Flight of the Navigator used early CGI techniques to create the alien ship that took David on his journey. It was a metallic seed-shaped structure that could slightly alter its shape based off of what flight mode it was in. Also, the back of the ship would essentially melt open and provide free-floating steps for David to enter and exit the ship. The CGI animation is very similar to what James Cameron would use in 1989’s The Abyss and for the T-1000 in 1991’s Terminator 2: Judgment Day.
While Flight of the Navigator is not a flawless film, the positives greatly outweigh the negatives and it is a fun and emotional journey. Its story is timeless and still effective and kids that I have seen watch it in recent years, all seemed to love it regardless of it feeling somewhat dated.
Flight of the Navigator is a much shorter film than what Disney does nowadays. That being said, it is welcomed, as it doesn’t waste a lot of time and stays on its rails. It gets to the point, packs an emotional punch and delivers a heartfelt happy ending. It doesn’t try to overdo it with razzle dazzle and massive special effects sequences. Frankly, I miss films like this.
As a kid, no comedies brought me as much replayable joy as the Police Academy films. Yes, they are cheesy and the humor is crude and low brow with slapstick thrown in but to a kid in the 1980s, that is what I liked. And it may have been the first film where I saw boobs.
Still to this day, I enjoy it. And even though this comedy method is generally used poorly in most modern films, it worked in these movies and for the time they were current.
This series spawned a new movie every spring from 1984 through 1989 and then gave us an unwatchable seventh film in 1994. Up until the end though, this was a great series. I’m not sure how new audiences would take to them today but from 1984 to 1989, the Police Academy franchise was adored by fans even if it was generally panned by critics.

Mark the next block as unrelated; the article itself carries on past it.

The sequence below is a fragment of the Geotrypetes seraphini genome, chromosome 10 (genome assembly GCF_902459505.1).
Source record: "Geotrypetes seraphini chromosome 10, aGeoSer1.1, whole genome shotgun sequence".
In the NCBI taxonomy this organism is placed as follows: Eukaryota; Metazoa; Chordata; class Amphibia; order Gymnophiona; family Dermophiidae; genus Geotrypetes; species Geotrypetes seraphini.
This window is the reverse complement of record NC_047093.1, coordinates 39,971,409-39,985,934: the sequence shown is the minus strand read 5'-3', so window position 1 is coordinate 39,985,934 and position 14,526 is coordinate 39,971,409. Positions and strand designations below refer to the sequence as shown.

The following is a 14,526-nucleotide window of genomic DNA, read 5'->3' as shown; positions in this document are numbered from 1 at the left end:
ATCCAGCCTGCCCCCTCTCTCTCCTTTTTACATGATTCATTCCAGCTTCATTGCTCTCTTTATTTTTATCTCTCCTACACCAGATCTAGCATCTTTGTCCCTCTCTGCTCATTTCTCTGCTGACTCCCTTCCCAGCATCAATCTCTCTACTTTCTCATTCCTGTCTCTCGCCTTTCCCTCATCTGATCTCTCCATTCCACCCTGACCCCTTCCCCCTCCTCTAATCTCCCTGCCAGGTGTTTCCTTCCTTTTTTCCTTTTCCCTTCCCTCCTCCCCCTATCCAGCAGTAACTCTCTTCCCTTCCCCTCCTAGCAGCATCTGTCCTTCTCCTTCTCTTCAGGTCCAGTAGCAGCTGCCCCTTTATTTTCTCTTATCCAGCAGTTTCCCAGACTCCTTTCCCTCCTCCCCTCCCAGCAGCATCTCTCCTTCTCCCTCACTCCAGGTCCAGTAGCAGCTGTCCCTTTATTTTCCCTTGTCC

Police Academy (1984):
Release Date: March 23rd, 1984 Directed by: Hugh Wilson Written by: Neal Israel, Pat Proft, Hugh Wilson Music by: Robert Folk Cast: Steve Guttenberg, Kim Cattrall, Bubba Smith, George Gaynes, Donovan Scott, Michael Winslow, Andrew Rubin, David Graf, Bruce Mahler, Marion Ramsey, Brant von Hoffman, Scott Thomson, G.W. Bailey, Leslie Easterbrook, George R. Robertson, Debralee Scott, Doug Lennox, Georgina Spelvin, Ted Ross
The Ladd Company, Warner Bros. Pictures, 96 Minutes
“Good speech.” – Carey Mahoney
The first film in the series introduces us to many of the characters we will see over the course of several films. Most importantly, this movie gave the world the comedic talents of Steve Guttenberg. Guttenberg’s Sgt. Carey Mahoney would be the central character of these films over the first four installments.
We also got to meet Michael Winslow’s Larvell Jones, Bubba Smith’s Moses Hightower, David Graf’s Eugene Tackleberry, Leslie Easterbrook’s Sgt. Callahan, Marion Ramsey’s Sgt. Hooks, G.W. Bailey’s Lt. Harris and George Gaynes’ iconic Commandant Eric Lassard. Other major characters would come in other films but these characters lasted over most of the series and each one of them are memorable and lovable in their own way. The Police Academy series is an example of large ensemble comedies done right.
This film in the series had the most overall narrative and is considered by most to be the best film. Later films in the series were full of long-running jokes chaining back to this film, as well as being structured by a series of gags and funny bits that were only lightly threaded together by an actual plot. This one was an adult comedy, full of a large cast of kooky characters – in many ways it was similar in style to Slap Shot, Caddyshack and in some regards, MASH. The great use of this formula in Police Academy also inspired a slew of knock-off films throughout the mid 80s.
The plot is about a bunch of screw ups who join the Police Academy after the mayor declares that anyone can join the academy and be given a fair shot. It concludes with a sequence that sees these screw ups go into the field with minimal training and finding themselves in the middle of a downtown riot.
As stupid and absurd as this film can be, it does create a solid sense of camaraderie among the characters. You care about them, their relationships with one another and the crazy situations they find themselves in. This is why this movie became a hit and why this series lasted for seven pictures. You wanted to see more of these people and their antics.
Police Academy was a huge hit at the time and deservedly so. Each subsequent film dropped of a bit in success but they all still did pretty well through the 80s.
Police Academy 2: Their First Assignment (1985):
Release Date: March 29th, 1985 Directed by: Jerry Paris Written by: Barry W. Blaustein, David Sheffield Music by: Robert Folk Cast: Steve Guttenberg, Bubba Smith, David Graf, Michael Winslow, Bruce Mahler, Colleen Camp, Art Metrano, Marion Ramsey, Howard Hesseman, George Gaynes, Lance Kinsey, George R. Robertson, Tim Kazurinsky, Bobcat Goldthwait, Rich Hall